It is not uncommon to find yourself struggling financially. You may have racked up credit card debt or have gone through some health issues and have mounting medical bills. On top of it all, you are making monthly payments supporting your child or children. What can you do to change the situation? How do you break the cycle? While bankruptcy issues are federally governed, child support cases are handled through state law and family court. You do have a choice in how you handle your bankruptcy- if you decide to file and which chapter you file under. However, child support payments are not considered optional and if you miss a payment you are subjecting yourself to severe penalties depending on the state your child support order is filed in. You will find additional information and some options below.
Should I declare bankruptcy?
In deciding to declare bankruptcy, there are some further considerations. What type of bankruptcy is appropriate for your situation? Chapter 7 is in place for the individual who does not make very much money and the majority of his or her debt is considered unsecured. Unsecured debt includes credit card bills, medical bills and personal loans. In filing for Chapter 7 your unsecured debt is liquidated and most people are able to keep their car and house. Chapter 13 is for the individual who makes a decent living but is unable to make monthly payments for things like a car loan or a mortgage. In this case, the individual is set up with a payment plan to pay a specified amount of the debt back, usually over the period of three to five years.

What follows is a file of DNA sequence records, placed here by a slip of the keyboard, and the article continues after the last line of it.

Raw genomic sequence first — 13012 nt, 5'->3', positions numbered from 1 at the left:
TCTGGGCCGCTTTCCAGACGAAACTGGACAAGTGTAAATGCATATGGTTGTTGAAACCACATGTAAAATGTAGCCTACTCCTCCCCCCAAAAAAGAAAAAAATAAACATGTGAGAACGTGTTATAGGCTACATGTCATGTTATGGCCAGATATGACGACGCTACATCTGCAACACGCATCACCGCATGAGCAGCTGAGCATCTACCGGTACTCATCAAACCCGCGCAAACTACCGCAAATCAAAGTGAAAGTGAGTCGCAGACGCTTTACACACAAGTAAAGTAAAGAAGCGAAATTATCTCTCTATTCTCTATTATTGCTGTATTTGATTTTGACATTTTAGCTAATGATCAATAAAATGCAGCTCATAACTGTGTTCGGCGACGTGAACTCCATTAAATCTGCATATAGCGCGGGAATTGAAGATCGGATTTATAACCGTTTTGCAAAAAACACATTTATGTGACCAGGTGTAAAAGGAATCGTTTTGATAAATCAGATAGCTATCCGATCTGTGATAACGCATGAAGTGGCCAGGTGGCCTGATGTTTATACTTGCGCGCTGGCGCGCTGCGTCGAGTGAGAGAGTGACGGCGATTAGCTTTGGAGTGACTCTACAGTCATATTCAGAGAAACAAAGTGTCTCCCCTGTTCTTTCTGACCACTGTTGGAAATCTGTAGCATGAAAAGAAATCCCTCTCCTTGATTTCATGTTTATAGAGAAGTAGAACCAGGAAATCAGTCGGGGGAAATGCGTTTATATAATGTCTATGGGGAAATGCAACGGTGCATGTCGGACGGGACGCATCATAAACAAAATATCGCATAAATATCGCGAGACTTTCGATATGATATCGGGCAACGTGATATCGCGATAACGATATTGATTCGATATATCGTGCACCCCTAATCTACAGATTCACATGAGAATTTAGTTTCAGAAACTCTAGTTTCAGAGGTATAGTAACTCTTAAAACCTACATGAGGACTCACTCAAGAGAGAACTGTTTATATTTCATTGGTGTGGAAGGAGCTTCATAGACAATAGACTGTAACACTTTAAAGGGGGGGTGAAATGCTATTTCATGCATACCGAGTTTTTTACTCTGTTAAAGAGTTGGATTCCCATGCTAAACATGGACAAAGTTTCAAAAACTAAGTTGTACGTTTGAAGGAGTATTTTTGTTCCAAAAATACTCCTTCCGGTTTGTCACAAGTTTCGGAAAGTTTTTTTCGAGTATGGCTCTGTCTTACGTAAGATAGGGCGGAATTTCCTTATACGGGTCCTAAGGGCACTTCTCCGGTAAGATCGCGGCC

What if I can’t make my child support payments?
In the event that you have filed bankruptcy, your child support payments will remain the same unless you file for a motion to modify the amount. As previously mentioned, child support decrees are monitored through the laws of the state in which it was awarded and all issues and modifications are usually handled through family court in that jurisdiction. Ideally, you and your former spouse should discuss your financial situation and come up with an amicable solution. If you are able to speak directly to your former spouse regarding payments, you will still need to officially file the appropriate paperwork with the court. If you are not in an amicable situation, you will need to request a motion to modify your monthly payments and go before a judge. It is recommended that you seek the advice of a family law attorney in your pursuit to modify the payments as it can be a complicated legal matter and any missed or insufficient payments could result in hefty fines including jail time.
Unfortunately, individual debt in this country is quite common. For this reason, the options of filing for bankruptcy are available for the average person who has accrued so much debt that they need to start over. However, that does not mean you are not held responsible for spousal or child support. If you are in a situation where you are having difficulty making payments, you have options. The best step to take is to consult with a family attorney who understands the laws and nuances of your child support case.